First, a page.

When designing printed materials, there are some important things to keep in mind. Before contemplating business card printing or booklet printing, your artwork should fulfil a particular objective. While there is no such thing as a ‘wrong’ design, it is definitely possible to create an ineffective design. So, as well as considering what should be included and featured in your designs, it is just as (if not more important) to be aware of what should be avoided.

As a starting point, it is useful to consider what design means. Design is about using colour, shapes, images, graphic components and text to create a layout that is interesting and attractive. Essentially, the purpose of design is to deliver a message to the audience. An ineffective design results if the message is not communicated successfully.

Here we look at some of the key ‘Design Don’ts’

1. Use of fonts

One of the most common problems with many designs is that too many fonts are used. While we are blessed with choice, too many of us make the mistake of trying to incorporate too many fonts in any one project. We can all think of websites or printed pieces we have looked at, only to be confused and distracted by the use of many different text styles. When too many fonts are used the layout no longer looks clear, consistent or well prepared.

This applies to all fonts that are used in your piece, such as text used in banners, logos and for navigation. All fonts used should either be the same or should match others that are used in the design.

If you are looking to apply a rule, a piece should really include one, two or a maximum of three different fonts and all of these should compliment each other. Rather than using different fonts for different segments of your piece, different segments can be indicated through the use of other styles such as: italics, underlining or bold.

Ensure that the fonts you use are legible and, in order to effectively communicate your message, can be clearly and easily read. No one wants to labour over text, trying to decipher it.

2. Avoid poor quality and/or too many images

Sometimes, the inclusion of a poor quality or just a bad picture can repel people from your piece. While many of us have an extensive range of images at our fingertips and can access all sorts of pictures from the internet, nothing looks worse (or more amateurish) than a pixelated or blurry image. Such a picture does not create a favourable impression of your business, so make sure the resolution of the image is optimal for publication and printing in booklets, business cards and other documents.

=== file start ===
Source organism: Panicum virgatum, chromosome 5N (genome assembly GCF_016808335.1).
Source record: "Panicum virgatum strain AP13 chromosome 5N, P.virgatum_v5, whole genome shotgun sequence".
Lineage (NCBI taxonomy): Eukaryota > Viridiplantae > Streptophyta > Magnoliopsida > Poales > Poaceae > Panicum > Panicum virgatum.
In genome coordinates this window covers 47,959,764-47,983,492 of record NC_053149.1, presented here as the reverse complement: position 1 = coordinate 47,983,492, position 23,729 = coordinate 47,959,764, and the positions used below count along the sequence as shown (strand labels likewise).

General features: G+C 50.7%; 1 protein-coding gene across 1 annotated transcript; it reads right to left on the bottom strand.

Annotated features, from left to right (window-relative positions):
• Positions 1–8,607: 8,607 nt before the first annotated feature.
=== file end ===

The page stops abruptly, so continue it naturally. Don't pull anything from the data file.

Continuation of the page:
Similarly, we need to make sure that graphics are not overused. Just because images are available, it is never wise to try to cram as many as possible into a piece; they should be used strategically and with discretion. One or two photographs or other images of excellent quality will make a far more positive impression than a heap of questionable images.

Whenever images are used, they should have a purpose; they should add to the text rather than simply filling a space.

3. Too much information

You may have some incredibly interesting information to share, but your audience will lose interest if there is too much copy. Very often, people turn to a piece because they are looking for particular information. They look for key information, knowing that if this need is met additional detail can later be accessed.

Sometimes less is more, so keep to the point and ensure that the most important information is foregrounded and easy to find.

4. Jumbled layout

The format and layout of your piece should be consistent throughout. Have you ever felt confused, baffled or even annoyed when looking at a booklet that uses mixed layouts? It is rarely visually appealing.

Keep in mind too that consistency is very important for promoting brand recognition and understanding what your business is all about. The last thing you want your piece to resemble is a conglomeration of bits and pieces hastily thrown together.

5. A lack of white space

Don’t try to pack too much information into a limited space. When too much text and graphics are used, there is no break for the eyes – it is tiring and tiresome to look at.

When white spaces are included, the piece looks less confusing and cluttered. Inclusion of white space quickly and effectively creates a more professional look for both your piece and your business.

6. Communication is unclear

Your designed piece should clearly communicate a message. Be clear about what and to whom you are communicating.

As you prepare the piece, ask some pivotal questions such as:

  • Who is this being created for?
  • Why will they be reading it?
  • What do they want from the piece?
  • What do they like and dislike?

Knowing and understanding your target market will inform and support the creation of your design. Although whether a design does or does not appeal is subjective, a good design will have a purpose, be visually appealing and successfully communicate a message to a targeted group of people.